With it’s fluid magnetic hinge design and affordable price point the Acer Aspire Switch 10 is shaping up to be a great option for user with limited computing needs who want the flexibility of both a tablet and laptop.

The Switch 10 will be made available starting in late May for $380.


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  1. HiDesertNM

    Hopefully the Atom will give it enough performance. I bought an Acer quad core A6 AMD V5 122P and what a major disappointment. That machine is horridly slow. Had to send that into repairs and they take a long time to get it back to you. Plus they make you pay for shipping for warranty work. In short, Acer has the worst support one could imagine. I thought Toshiba was bad. But Acer takes the cake. I’ve read its a Taiwanese Cultural thing why the support is so bad. In their minds, they sell you a cheap device and expect you just to buy another device once it fails. RMA’s go to a repair site in Temple Texas and once you send it there, you have ZERO control to find out how long etc.. I’ve read too many issues where they take a month and when they send the device back, it’s still has the same problem. This is not just their cheapo stuff either. Many folks with the 1600 dollar S7’s have nightmarish stories with their broken machines. Yes, even 1600 dollar S7’s they will make you pay for shipping for RMA’s even if the device is DOA, brand new.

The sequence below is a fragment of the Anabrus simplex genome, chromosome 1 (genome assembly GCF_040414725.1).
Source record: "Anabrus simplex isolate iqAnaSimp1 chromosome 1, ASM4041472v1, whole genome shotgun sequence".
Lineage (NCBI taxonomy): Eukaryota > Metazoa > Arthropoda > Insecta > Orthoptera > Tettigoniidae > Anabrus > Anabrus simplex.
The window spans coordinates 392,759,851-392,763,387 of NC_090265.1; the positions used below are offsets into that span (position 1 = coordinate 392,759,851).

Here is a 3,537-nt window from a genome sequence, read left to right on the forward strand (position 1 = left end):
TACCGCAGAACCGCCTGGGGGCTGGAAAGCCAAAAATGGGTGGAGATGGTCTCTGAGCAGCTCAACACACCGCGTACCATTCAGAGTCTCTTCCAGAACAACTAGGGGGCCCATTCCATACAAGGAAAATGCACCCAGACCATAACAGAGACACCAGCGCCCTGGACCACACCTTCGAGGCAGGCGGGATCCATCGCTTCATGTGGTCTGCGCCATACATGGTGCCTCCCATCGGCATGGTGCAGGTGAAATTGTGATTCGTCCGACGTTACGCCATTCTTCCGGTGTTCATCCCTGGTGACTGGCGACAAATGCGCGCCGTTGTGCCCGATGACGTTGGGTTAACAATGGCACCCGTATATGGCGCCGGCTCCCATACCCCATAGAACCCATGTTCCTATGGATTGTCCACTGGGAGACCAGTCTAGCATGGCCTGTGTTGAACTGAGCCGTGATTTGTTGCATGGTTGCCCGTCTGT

Acer can be a great cheap device for many. They are generally a hundred bucks less then a like product from the competition. But that cost savings comes from reduced support. Asus is just as bad which is also a Taiwanese company. Even NBR had issues with the Asus Transformer poor build quality and had to pay 100 dollars under warranty to get a poorly designed power button fixed from Asus. Apparently NBR’s device had the power button jam which keep it powered on. Its a widely reported problem and Asus said it was physical damage not covered under warranty. This is how the Taiwanese support rolls. Believe me, once you buy a Taiwanese device and use their support, you will never purchase from them again. Just read the reviews on the S7 top of the line ACER on Amazon. For me, if companies refuse to stand by their products its better to pay a bit more and move on. But unfortunately, they hit the right price point, and have distributions in places like Walmart so they have no problem selling cheapo systems. They literally don’t care what happens to you once you have a device failure. They just keep selling cheap junk.

  2. HiDesertNM

    After my V5 came back from repairs the extended battery quit working and would not charge. Pretty sure they screwed up the MB when they fixed the device. However, Acer said contact Acer accessories to get a new battery. Well, I just got off phone and they say they don’t make it anymore.. I mean, its only been 6 months since I bought it. I know the battery is still good but I would have to had got a new battery to prove that before Acer would take the machine back. But Accessory support surprised me and will send me a RMA label and will refund the 100 dollars… which surprised me. I know they don’t do that for notebook RMA’s to Texas. Without the extended battery the V5 has horrid battery life. I’m done with it, I will give it to my niece. Worst choice I ever did was buy an Acer product. Again, as I said on the post below, support is so bad with Acer it negates the benefit of saving a few bucks.

  3. icebergwtq

    Nothing here that Asus didn’t do cheaper, lighter, and with at least as high a quality six months ago.